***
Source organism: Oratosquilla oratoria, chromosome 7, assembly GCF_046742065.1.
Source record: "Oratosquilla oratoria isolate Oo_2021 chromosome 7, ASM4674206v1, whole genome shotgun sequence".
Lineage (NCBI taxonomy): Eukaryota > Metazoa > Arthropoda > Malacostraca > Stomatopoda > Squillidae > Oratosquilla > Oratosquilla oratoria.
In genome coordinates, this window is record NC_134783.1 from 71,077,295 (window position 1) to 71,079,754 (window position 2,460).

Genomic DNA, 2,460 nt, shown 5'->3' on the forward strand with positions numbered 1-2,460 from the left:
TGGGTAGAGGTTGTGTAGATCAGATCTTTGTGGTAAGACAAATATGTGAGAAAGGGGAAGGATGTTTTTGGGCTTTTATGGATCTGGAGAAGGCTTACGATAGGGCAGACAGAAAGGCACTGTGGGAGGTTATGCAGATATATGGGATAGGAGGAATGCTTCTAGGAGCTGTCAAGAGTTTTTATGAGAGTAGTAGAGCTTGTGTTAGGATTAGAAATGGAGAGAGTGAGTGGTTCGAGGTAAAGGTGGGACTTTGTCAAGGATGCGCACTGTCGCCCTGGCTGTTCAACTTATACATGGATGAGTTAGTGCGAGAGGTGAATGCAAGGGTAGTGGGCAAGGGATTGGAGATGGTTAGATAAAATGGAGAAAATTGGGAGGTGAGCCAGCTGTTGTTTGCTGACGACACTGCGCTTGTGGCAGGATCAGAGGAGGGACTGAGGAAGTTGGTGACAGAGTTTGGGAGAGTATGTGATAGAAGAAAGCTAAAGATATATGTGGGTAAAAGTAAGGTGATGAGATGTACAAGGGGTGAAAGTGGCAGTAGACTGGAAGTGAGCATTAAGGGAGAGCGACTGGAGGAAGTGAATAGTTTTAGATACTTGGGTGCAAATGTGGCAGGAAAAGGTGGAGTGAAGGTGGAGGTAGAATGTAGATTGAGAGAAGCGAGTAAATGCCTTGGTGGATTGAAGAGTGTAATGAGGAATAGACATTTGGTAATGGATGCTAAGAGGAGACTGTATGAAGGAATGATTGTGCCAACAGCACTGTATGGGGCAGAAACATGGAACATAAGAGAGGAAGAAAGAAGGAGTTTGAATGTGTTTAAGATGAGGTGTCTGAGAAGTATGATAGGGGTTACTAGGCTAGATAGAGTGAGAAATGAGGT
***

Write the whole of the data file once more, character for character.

Source organism: Oratosquilla oratoria, chromosome 7, assembly GCF_046742065.1.
Source record: "Oratosquilla oratoria isolate Oo_2021 chromosome 7, ASM4674206v1, whole genome shotgun sequence".
Lineage (NCBI taxonomy): Eukaryota > Metazoa > Arthropoda > Malacostraca > Stomatopoda > Squillidae > Oratosquilla > Oratosquilla oratoria.
In genome coordinates, this window is record NC_134783.1 from 71,077,295 (window position 1) to 71,079,754 (window position 2,460).

Genomic DNA, 2,460 nt, shown 5'->3' on the forward strand with positions numbered 1-2,460 from the left:
TGGGTAGAGGTTGTGTAGATCAGATCTTTGTGGTAAGACAAATATGTGAGAAAGGGGAAGGATGTTTTTGGGCTTTTATGGATCTGGAGAAGGCTTACGATAGGGCAGACAGAAAGGCACTGTGGGAGGTTATGCAGATATATGGGATAGGAGGAATGCTTCTAGGAGCTGTCAAGAGTTTTTATGAGAGTAGTAGAGCTTGTGTTAGGATTAGAAATGGAGAGAGTGAGTGGTTCGAGGTAAAGGTGGGACTTTGTCAAGGATGCGCACTGTCGCCCTGGCTGTTCAACTTATACATGGATGAGTTAGTGCGAGAGGTGAATGCAAGGGTAGTGGGCAAGGGATTGGAGATGGTTAGATAAAATGGAGAAAATTGGGAGGTGAGCCAGCTGTTGTTTGCTGACGACACTGCGCTTGTGGCAGGATCAGAGGAGGGACTGAGGAAGTTGGTGACAGAGTTTGGGAGAGTATGTGATAGAAGAAAGCTAAAGATATATGTGGGTAAAAGTAAGGTGATGAGATGTACAAGGGGTGAAAGTGGCAGTAGACTGGAAGTGAGCATTAAGGGAGAGCGACTGGAGGAAGTGAATAGTTTTAGATACTTGGGTGCAAATGTGGCAGGAAAAGGTGGAGTGAAGGTGGAGGTAGAATGTAGATTGAGAGAAGCGAGTAAATGCCTTGGTGGATTGAAGAGTGTAATGAGGAATAGACATTTGGTAATGGATGCTAAGAGGAGACTGTATGAAGGAATGATTGTGCCAACAGCACTGTATGGGGCAGAAACATGGAACATAAGAGAGGAAGAAAGAAGGAGTTTGAATGTGTTTAAGATGAGGTGTCTGAGAAGTATGATAGGGGTTACTAGGCTAGATAGAGTGAGAAATGAGGT